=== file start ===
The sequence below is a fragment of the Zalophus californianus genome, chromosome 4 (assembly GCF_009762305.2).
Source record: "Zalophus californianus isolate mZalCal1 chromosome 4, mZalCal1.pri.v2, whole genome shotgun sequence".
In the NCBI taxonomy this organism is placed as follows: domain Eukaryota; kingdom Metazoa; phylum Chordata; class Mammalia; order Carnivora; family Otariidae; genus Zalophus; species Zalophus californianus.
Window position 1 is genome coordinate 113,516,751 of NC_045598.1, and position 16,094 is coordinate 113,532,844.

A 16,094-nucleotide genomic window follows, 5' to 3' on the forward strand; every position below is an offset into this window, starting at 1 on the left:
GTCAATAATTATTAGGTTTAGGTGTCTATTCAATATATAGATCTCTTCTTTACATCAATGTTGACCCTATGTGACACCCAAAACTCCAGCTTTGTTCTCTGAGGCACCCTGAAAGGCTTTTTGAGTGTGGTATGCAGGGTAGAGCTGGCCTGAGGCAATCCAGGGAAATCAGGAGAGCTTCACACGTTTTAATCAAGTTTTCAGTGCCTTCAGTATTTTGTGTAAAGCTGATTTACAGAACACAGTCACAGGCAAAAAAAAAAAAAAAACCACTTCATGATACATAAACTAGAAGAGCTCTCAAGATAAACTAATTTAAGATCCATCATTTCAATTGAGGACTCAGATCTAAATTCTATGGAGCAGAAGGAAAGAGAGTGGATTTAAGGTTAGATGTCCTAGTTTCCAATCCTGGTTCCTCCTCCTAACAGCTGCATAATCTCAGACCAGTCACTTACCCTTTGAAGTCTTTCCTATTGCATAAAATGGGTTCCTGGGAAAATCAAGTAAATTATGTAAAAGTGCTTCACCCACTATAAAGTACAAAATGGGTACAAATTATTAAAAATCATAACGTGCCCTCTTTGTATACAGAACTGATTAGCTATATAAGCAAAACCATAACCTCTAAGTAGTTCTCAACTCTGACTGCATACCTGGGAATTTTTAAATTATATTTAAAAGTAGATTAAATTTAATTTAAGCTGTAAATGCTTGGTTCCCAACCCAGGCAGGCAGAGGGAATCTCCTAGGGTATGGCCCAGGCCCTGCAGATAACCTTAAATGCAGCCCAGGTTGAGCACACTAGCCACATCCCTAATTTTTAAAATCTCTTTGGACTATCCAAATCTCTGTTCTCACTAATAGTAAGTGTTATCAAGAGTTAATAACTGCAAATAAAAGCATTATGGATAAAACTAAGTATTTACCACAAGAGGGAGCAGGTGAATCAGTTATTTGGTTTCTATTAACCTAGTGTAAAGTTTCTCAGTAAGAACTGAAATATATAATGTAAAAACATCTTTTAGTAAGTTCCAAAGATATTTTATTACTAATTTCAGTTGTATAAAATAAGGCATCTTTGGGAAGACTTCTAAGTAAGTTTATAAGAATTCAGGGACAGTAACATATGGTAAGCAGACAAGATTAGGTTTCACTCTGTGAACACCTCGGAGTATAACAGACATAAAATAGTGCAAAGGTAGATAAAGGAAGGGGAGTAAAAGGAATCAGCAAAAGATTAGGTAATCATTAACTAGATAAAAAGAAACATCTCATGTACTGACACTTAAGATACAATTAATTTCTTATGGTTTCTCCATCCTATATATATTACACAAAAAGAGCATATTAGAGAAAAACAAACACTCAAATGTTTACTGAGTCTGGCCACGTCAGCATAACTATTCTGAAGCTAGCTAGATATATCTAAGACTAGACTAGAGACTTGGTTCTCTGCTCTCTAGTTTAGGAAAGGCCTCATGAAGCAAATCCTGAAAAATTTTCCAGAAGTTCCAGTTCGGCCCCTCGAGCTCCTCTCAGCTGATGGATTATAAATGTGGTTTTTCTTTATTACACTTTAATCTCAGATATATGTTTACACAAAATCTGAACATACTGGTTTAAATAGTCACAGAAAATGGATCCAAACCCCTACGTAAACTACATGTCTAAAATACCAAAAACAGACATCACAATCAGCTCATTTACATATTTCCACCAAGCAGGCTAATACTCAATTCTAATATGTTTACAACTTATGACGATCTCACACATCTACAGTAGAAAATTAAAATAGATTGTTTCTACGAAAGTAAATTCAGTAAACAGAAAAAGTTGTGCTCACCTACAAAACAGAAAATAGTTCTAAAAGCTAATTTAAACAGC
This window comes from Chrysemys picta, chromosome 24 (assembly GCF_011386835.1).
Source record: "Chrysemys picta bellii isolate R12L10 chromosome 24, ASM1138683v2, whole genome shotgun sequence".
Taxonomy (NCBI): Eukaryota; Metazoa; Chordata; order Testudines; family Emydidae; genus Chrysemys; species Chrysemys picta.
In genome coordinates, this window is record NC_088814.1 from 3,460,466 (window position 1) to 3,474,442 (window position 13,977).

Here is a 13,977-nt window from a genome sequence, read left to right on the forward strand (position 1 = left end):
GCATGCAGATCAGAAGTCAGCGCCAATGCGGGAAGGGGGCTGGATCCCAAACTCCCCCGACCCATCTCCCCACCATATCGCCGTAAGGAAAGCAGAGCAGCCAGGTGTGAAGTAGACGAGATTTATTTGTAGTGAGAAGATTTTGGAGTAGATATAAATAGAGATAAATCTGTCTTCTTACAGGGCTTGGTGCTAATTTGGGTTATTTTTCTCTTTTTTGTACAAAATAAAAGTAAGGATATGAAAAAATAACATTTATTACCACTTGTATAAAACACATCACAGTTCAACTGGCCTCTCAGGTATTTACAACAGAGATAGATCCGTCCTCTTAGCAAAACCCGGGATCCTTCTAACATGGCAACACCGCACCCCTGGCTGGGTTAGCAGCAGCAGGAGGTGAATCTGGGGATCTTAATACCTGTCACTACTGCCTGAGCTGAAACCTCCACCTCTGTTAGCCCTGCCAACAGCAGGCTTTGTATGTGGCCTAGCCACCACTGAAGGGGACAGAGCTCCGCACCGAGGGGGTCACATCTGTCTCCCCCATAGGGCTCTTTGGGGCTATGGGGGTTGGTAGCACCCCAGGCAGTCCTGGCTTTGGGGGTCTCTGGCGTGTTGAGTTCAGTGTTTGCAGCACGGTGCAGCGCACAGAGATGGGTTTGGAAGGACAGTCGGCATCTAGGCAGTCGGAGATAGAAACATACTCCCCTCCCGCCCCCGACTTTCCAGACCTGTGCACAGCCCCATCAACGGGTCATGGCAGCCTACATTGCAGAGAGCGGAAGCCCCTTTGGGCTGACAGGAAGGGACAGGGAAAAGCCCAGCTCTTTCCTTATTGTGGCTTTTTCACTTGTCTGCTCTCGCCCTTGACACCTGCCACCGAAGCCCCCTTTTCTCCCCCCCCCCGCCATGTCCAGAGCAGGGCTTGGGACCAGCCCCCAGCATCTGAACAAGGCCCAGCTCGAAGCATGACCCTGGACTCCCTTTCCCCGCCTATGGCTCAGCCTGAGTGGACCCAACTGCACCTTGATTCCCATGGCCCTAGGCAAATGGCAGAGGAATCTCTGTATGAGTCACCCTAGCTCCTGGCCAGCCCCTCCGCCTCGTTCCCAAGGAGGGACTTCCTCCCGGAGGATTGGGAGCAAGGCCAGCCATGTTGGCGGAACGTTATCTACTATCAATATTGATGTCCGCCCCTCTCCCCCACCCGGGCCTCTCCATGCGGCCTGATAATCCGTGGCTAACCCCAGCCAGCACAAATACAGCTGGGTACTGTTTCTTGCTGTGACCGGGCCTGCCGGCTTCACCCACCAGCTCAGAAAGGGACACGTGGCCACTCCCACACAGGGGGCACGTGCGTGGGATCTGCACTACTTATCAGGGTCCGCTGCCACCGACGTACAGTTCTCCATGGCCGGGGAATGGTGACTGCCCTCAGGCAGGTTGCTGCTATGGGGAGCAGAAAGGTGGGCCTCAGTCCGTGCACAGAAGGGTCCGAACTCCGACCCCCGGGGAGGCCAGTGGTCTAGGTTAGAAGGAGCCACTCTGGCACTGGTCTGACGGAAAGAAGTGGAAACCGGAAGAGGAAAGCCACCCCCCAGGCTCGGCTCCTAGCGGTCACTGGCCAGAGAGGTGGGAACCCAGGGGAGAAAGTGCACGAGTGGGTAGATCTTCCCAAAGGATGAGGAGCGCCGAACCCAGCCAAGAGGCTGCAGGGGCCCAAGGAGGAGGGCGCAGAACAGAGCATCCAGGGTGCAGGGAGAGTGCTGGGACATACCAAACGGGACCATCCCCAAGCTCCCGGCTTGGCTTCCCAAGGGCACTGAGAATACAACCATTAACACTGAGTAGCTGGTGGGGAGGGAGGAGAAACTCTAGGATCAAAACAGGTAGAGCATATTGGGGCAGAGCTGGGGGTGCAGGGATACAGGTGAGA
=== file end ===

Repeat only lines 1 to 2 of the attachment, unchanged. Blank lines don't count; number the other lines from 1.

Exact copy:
The sequence below is a fragment of the Zalophus californianus genome, chromosome 4 (assembly GCF_009762305.2).
Source record: "Zalophus californianus isolate mZalCal1 chromosome 4, mZalCal1.pri.v2, whole genome shotgun sequence".